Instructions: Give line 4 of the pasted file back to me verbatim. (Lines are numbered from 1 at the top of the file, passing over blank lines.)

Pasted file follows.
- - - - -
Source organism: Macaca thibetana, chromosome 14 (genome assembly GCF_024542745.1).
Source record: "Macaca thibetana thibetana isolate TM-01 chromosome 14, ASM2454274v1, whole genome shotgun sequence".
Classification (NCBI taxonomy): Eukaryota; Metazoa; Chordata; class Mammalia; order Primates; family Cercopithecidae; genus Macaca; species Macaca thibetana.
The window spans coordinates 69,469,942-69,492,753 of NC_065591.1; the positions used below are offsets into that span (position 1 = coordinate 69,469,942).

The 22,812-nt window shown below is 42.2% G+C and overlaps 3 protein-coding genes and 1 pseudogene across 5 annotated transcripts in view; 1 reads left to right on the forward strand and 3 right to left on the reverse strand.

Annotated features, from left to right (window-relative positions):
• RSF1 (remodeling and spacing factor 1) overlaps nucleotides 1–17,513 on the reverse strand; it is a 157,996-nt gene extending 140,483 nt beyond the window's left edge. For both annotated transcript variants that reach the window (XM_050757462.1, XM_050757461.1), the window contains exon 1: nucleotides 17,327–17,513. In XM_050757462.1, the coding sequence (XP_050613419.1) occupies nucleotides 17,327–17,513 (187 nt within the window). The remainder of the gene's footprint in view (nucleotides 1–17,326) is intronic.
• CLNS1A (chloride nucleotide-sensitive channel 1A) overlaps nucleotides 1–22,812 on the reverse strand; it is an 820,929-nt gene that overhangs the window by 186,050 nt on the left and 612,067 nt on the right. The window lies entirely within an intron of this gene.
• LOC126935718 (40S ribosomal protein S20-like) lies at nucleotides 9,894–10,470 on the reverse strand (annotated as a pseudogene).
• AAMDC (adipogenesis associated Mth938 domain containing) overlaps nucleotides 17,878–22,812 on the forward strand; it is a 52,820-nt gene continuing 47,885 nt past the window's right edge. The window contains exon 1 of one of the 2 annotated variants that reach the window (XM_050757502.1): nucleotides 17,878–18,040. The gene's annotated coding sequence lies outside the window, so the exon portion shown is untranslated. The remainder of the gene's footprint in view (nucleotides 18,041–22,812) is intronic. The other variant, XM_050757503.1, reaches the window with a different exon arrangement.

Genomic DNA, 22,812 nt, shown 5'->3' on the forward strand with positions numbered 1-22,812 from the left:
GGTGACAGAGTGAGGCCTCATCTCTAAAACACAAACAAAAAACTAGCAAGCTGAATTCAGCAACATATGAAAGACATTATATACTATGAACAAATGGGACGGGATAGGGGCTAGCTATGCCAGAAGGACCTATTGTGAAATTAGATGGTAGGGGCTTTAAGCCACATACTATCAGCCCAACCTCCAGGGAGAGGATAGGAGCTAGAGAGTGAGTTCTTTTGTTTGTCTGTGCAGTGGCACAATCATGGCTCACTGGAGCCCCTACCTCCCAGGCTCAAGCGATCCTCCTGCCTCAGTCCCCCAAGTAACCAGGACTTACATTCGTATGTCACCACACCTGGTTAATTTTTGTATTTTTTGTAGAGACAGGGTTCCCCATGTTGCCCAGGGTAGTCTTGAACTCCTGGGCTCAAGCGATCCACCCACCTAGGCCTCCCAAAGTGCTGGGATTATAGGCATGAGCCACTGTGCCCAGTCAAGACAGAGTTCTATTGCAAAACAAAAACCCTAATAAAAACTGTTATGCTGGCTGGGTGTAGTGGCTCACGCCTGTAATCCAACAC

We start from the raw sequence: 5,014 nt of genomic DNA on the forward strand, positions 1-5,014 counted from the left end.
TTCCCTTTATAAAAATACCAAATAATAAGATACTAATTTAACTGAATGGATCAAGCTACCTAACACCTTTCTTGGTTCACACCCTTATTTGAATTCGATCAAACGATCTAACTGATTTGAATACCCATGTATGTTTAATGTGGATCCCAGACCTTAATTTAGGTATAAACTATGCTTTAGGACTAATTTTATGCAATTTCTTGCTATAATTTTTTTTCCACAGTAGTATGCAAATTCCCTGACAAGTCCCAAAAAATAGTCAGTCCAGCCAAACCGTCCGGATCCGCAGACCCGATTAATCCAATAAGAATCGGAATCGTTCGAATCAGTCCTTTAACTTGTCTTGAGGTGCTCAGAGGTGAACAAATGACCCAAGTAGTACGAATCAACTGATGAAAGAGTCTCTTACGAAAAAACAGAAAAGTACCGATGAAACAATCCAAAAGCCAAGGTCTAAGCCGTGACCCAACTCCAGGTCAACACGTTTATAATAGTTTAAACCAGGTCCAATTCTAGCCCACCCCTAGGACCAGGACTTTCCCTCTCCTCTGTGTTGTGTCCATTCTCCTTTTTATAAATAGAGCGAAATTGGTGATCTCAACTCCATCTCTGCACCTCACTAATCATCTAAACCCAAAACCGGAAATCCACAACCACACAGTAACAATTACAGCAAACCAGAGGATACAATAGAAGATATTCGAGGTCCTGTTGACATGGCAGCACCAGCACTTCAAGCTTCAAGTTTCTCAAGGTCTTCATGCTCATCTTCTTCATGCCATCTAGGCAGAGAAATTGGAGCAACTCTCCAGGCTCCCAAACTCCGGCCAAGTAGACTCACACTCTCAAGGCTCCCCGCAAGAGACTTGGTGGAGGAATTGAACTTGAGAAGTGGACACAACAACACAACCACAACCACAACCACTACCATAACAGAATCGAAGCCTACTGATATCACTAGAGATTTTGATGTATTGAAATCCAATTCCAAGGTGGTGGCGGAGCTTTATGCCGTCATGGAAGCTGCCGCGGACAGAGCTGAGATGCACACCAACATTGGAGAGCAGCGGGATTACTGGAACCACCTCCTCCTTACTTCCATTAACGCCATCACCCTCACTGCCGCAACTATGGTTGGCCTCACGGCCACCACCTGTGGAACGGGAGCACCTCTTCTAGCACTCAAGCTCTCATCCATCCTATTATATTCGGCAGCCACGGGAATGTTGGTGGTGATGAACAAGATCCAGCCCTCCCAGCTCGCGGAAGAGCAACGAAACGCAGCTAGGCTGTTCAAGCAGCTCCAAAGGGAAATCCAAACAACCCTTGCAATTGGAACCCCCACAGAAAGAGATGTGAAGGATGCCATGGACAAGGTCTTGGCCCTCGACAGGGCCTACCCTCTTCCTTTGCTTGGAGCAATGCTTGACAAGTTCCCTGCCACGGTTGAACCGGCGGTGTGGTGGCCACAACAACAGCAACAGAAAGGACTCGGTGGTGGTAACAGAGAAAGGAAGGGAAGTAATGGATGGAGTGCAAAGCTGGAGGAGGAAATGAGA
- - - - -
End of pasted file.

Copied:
The window spans coordinates 69,469,942-69,492,753 of NC_065591.1; the positions used below are offsets into that span (position 1 = coordinate 69,469,942).